Tag Archives: the shelter
4 Apr

Retro Thursday: The Darker Side of Childhood w/ updated links

Sunhi Mistwalker

When I wrote “The Shelter” I was terrified of writing something that would offend a lot of people.  But then my old writing mentor’s words rang in my ear, “Bleed on the page!”  Bleeding on the page is when a writer creates something without censoring themselves. And it is in this spirit of non-censorship that I wrote “The Shelter.”  Why was I initially afraid of my own words? Well the truth is that  so much of today’s dystopian fiction chooses to avoid tough issues around growing up, especially when it comes to issues concerning girls. Issues like poverty, sexism and sexual exploitation are often avoided or treated in such a way that the end result can only be compared to magical thinking. Because of this I knew that my story might be viewed as extreme.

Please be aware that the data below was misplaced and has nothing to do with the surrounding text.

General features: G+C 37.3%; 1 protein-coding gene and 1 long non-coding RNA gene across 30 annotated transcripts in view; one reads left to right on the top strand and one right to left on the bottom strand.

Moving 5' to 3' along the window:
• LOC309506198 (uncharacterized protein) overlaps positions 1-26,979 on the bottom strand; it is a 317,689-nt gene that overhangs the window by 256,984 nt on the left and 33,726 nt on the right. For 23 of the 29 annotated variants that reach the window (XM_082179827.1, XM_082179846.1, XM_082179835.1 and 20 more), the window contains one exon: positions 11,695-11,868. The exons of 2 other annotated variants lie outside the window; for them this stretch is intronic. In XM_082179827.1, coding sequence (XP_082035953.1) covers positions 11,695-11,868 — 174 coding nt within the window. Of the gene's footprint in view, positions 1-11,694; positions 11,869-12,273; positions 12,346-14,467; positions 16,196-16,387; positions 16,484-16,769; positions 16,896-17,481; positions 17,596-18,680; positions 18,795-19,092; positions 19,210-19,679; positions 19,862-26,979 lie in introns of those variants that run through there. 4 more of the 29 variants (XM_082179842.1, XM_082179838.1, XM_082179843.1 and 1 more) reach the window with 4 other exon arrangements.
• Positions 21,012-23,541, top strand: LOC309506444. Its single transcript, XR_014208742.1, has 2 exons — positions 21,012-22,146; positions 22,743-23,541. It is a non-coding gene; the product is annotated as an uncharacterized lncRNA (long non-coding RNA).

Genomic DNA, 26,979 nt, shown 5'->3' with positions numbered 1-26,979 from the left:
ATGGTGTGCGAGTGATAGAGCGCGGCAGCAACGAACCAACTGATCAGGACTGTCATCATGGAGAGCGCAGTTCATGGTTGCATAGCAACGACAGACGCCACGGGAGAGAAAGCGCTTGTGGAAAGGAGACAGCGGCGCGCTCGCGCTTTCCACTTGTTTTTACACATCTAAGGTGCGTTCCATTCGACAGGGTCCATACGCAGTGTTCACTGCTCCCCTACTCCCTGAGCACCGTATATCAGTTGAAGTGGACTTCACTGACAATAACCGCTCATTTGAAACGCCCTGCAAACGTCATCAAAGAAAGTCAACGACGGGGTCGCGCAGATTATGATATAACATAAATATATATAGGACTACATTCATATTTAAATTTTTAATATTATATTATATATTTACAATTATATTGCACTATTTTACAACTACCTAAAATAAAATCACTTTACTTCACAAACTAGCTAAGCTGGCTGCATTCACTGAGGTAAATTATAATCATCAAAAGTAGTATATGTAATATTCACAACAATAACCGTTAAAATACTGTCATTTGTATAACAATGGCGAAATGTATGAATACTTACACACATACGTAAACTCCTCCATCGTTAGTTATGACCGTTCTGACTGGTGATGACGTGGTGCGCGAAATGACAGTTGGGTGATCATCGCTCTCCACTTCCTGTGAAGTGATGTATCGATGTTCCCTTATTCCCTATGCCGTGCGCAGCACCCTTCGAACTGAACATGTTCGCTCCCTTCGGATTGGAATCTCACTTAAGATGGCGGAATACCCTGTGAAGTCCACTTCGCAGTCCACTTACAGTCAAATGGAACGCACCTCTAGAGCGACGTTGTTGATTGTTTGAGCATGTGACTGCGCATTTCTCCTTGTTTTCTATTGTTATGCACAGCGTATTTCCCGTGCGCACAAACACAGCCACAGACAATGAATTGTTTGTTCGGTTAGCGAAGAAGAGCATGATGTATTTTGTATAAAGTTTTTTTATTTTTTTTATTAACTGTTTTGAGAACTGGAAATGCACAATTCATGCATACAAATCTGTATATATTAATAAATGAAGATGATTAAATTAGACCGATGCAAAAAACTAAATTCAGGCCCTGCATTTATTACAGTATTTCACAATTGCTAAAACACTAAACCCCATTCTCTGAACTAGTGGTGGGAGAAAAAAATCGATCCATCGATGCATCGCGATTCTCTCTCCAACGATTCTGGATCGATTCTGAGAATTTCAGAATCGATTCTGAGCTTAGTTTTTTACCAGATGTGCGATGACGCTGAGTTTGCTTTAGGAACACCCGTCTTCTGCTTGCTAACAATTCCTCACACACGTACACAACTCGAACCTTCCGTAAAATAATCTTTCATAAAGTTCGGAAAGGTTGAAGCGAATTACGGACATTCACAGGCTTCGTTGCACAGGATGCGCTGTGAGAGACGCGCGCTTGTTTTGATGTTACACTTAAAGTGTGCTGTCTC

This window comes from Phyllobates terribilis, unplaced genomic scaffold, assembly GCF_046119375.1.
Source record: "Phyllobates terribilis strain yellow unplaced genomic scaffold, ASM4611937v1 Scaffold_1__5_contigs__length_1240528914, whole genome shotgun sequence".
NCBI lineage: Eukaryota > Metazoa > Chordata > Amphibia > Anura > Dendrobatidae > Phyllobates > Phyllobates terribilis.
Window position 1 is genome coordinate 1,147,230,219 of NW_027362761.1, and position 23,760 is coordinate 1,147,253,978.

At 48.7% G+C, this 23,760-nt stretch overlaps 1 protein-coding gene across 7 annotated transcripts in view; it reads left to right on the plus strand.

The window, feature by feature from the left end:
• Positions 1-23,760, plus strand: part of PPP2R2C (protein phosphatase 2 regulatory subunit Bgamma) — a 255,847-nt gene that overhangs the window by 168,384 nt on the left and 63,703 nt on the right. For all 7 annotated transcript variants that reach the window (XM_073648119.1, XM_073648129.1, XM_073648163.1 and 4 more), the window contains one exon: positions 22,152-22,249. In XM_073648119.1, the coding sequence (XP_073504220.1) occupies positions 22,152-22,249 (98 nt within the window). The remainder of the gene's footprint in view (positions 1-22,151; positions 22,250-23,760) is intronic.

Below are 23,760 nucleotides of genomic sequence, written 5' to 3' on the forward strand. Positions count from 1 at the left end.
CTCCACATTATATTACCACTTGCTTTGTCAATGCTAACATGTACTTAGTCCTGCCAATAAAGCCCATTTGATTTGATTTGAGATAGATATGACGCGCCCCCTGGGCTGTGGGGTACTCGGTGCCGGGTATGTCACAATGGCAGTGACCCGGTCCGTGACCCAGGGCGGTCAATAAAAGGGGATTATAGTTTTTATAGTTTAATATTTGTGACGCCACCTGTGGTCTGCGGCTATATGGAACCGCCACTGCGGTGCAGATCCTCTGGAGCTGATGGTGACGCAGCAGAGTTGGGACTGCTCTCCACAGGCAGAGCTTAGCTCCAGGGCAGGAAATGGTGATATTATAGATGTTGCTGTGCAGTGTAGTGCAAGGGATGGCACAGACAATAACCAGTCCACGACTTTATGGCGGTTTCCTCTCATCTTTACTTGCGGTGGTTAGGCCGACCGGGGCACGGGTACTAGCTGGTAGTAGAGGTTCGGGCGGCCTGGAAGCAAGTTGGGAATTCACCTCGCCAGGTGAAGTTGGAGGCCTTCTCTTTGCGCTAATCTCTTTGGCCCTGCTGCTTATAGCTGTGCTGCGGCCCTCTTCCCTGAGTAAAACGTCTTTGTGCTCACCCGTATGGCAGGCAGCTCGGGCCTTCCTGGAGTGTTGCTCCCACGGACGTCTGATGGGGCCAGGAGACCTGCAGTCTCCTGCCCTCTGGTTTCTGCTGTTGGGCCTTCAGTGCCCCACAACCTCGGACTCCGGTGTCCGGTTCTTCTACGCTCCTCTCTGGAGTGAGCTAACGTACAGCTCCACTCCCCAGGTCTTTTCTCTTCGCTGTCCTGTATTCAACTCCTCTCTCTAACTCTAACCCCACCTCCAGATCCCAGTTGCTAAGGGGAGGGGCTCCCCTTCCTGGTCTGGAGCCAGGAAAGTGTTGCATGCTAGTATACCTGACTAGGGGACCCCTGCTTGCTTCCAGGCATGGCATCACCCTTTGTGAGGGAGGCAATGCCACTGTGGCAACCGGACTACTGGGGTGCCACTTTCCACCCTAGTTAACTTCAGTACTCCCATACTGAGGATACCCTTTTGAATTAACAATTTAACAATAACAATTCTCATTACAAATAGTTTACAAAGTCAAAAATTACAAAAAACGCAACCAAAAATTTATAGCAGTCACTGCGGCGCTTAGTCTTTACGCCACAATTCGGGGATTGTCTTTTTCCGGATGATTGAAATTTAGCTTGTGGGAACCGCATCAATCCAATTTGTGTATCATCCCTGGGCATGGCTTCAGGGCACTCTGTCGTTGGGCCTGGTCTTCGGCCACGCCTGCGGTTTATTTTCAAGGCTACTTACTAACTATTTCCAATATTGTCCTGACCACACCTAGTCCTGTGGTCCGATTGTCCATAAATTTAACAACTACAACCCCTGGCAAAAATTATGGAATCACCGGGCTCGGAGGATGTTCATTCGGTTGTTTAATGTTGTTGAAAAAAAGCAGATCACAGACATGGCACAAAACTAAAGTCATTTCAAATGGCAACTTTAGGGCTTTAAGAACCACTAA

Last Spring I was reading a YA novel that’s been compared to Hunger…

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Focusing On Novel: “New Hope City”

19 Sep

The follow up to The Shelter is almost done. I’ve decided to focus most of my energy on finishing the final polish, cover and other administrative tasks so that I can get this baby out on time this Fall.  Please join the mailing list for an opportunity to receive an advance reader’s copy. Also, here’s a free sample: